But even with good intentions, UP can’t avoid an ethical blemish. Subscriptions alone can’t keep the business alive. So Wile and her husband, Jon, also handle marketing and events, at times in partnership with the same chefs in the same restaurants she covers. Two decades ago, the Observer and its budget could shield Helen Schwab from conflicts of interest. Wile’s business—a startup she and Jon run from their home in Plaza Midwood—has no such luxury. Events, she says, can help UP grow enough to hire someone to handle marketing. Until then, they have to do everything.
“I don’t really think that it’s a conflict, honestly,” Wile says. “We have a niche audience, and we want to create alternate experiences for them, and we want to create community. But you can’t create the community without the restaurants.”
THE LIST of the Charlotte area’s dining options keeps growing, and the options keep improving. Black chefs are finally getting their due; Greg and Subrina Collier closed their breakfast spot The Yolk in Rock Hill, S.C., but opened last year in the 7th Street Market in uptown Charlotte, drawing crowds and new chefs through their Soul Food Sessions nonprofit. Mike Noll has added a new level of sophistication with his restaurant, Bardo, and his second concept, Vana, shows promise. Bruce Moffett and Jim Noble, having succeeded already with their original concepts, each opened highly publicized new ones in Charlotte in 2019.
Joe and Katy Kindred continue to lead with their renowned Kindred restaurant in Davidson and Hello, Sailor in Cornelius. The Kindreds understand the value of the critic to the restaurateur. “In any industry, you have to have those checks and balances,” Katy tells me. “I think right now, in our restaurant scene, we are lacking in that.”
It’s hard to see how the old system of checks and balances can reassert itself when the market privileges influencer culture. From a chef’s or restaurateur’s perspective, who wouldn’t want a team of marketers to promote your business for next to nothing? But for people who did or try to do it for a living, it means more than a seat at someone’s table or extra double-clicks on your photo or video on Instagram.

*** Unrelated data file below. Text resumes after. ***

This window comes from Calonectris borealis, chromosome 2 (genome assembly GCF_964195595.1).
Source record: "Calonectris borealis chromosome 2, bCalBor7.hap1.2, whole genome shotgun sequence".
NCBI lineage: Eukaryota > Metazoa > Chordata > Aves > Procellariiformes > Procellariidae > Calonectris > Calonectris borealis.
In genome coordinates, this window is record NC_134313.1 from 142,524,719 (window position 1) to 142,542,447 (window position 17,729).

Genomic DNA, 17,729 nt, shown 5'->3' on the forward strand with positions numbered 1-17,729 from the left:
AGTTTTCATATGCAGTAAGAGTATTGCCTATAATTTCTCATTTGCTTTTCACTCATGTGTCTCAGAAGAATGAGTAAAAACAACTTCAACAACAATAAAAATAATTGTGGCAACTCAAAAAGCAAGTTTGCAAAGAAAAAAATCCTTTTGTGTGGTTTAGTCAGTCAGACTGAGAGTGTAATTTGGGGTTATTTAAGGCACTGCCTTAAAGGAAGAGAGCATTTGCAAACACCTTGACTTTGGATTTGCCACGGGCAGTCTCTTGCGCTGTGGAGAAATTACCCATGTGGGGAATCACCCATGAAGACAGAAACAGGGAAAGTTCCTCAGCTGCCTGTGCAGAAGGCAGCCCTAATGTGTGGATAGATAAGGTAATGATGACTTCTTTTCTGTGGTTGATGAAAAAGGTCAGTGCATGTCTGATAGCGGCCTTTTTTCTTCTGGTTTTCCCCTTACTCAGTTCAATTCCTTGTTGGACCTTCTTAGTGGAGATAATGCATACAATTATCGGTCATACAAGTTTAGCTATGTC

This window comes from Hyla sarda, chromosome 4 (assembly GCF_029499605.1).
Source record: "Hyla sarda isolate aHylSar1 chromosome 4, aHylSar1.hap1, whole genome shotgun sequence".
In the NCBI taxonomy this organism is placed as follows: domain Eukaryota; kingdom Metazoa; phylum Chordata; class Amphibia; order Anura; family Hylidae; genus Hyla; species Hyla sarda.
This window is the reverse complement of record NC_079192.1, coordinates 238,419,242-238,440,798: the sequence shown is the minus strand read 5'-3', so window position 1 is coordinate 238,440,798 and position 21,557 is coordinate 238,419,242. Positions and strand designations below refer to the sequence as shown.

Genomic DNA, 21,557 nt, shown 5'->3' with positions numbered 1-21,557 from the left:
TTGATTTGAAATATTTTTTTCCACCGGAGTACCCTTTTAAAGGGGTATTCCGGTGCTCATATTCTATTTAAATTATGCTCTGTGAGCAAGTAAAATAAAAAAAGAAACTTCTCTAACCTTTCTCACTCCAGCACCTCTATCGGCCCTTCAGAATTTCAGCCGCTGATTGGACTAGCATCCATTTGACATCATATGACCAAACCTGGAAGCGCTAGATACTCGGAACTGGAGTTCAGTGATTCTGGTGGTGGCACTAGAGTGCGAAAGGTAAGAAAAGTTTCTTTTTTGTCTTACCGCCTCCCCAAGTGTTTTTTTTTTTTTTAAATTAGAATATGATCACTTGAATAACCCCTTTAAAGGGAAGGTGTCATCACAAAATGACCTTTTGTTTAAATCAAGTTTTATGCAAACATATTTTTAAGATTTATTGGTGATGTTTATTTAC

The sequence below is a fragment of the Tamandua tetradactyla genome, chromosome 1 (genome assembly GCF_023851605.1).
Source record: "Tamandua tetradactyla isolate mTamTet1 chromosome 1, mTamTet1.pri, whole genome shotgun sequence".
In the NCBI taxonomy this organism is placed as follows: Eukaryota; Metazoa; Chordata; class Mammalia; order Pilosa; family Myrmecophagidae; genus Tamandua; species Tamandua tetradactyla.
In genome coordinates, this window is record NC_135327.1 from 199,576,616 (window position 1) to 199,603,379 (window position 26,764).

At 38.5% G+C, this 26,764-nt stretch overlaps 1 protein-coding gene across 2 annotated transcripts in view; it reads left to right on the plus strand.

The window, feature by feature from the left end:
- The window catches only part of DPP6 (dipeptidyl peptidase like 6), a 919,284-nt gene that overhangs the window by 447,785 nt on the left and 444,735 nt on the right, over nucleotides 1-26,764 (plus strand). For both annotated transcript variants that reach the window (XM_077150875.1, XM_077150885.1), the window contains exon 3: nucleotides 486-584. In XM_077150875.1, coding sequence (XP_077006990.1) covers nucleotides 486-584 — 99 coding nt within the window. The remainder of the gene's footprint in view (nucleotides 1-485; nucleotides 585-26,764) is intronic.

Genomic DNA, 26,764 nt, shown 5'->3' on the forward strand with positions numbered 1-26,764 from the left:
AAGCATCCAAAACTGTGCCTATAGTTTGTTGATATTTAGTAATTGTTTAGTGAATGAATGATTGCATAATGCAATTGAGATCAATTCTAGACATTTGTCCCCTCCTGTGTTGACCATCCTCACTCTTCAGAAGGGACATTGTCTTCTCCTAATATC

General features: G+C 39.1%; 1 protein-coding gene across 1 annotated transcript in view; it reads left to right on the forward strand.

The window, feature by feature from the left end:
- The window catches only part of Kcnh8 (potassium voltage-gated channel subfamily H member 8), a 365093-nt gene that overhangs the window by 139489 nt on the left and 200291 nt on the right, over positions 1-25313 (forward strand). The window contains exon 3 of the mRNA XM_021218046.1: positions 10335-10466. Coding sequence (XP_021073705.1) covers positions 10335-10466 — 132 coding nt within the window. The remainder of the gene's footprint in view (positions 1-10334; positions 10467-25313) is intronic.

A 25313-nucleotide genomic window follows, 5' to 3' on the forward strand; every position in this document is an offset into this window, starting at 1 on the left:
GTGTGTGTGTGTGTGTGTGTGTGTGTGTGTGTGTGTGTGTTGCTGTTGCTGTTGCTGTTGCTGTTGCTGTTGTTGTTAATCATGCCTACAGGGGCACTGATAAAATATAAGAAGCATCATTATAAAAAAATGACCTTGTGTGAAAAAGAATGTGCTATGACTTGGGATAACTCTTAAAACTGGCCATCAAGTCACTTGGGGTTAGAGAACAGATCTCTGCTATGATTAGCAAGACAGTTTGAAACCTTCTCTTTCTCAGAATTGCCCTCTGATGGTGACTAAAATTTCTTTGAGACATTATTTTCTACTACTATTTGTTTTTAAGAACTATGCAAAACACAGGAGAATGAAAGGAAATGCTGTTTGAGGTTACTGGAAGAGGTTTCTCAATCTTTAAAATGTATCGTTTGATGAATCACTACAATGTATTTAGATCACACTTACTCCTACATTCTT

The best of us seek genuine relationships with readers. A good critic of anything offers a singular voice, an established and consistent point of view (whether consumers love or hate it), and a mutual, long-lasting connection with an audience. It’s possible to build that kind of audience on social media, including YouTube, but it takes the kind of earned trust that’s possible only through a commitment to disclose real or potential conflicts of interest. Most food influencers in Charlotte are as transparent in their motives and funding as the ocean at night, and sifting through the army of voices can feel like picking your way through the dollar bin at a thrift store: There may be some gems in the box, but good luck finding them.
Adopting higher standards may come at a short-term price. But if it means short-changing the city and scene you depend on, settling for less can prove even less palatable.
Keia Mastrianni is a writer, cookbook author, and baker based in western North Carolina.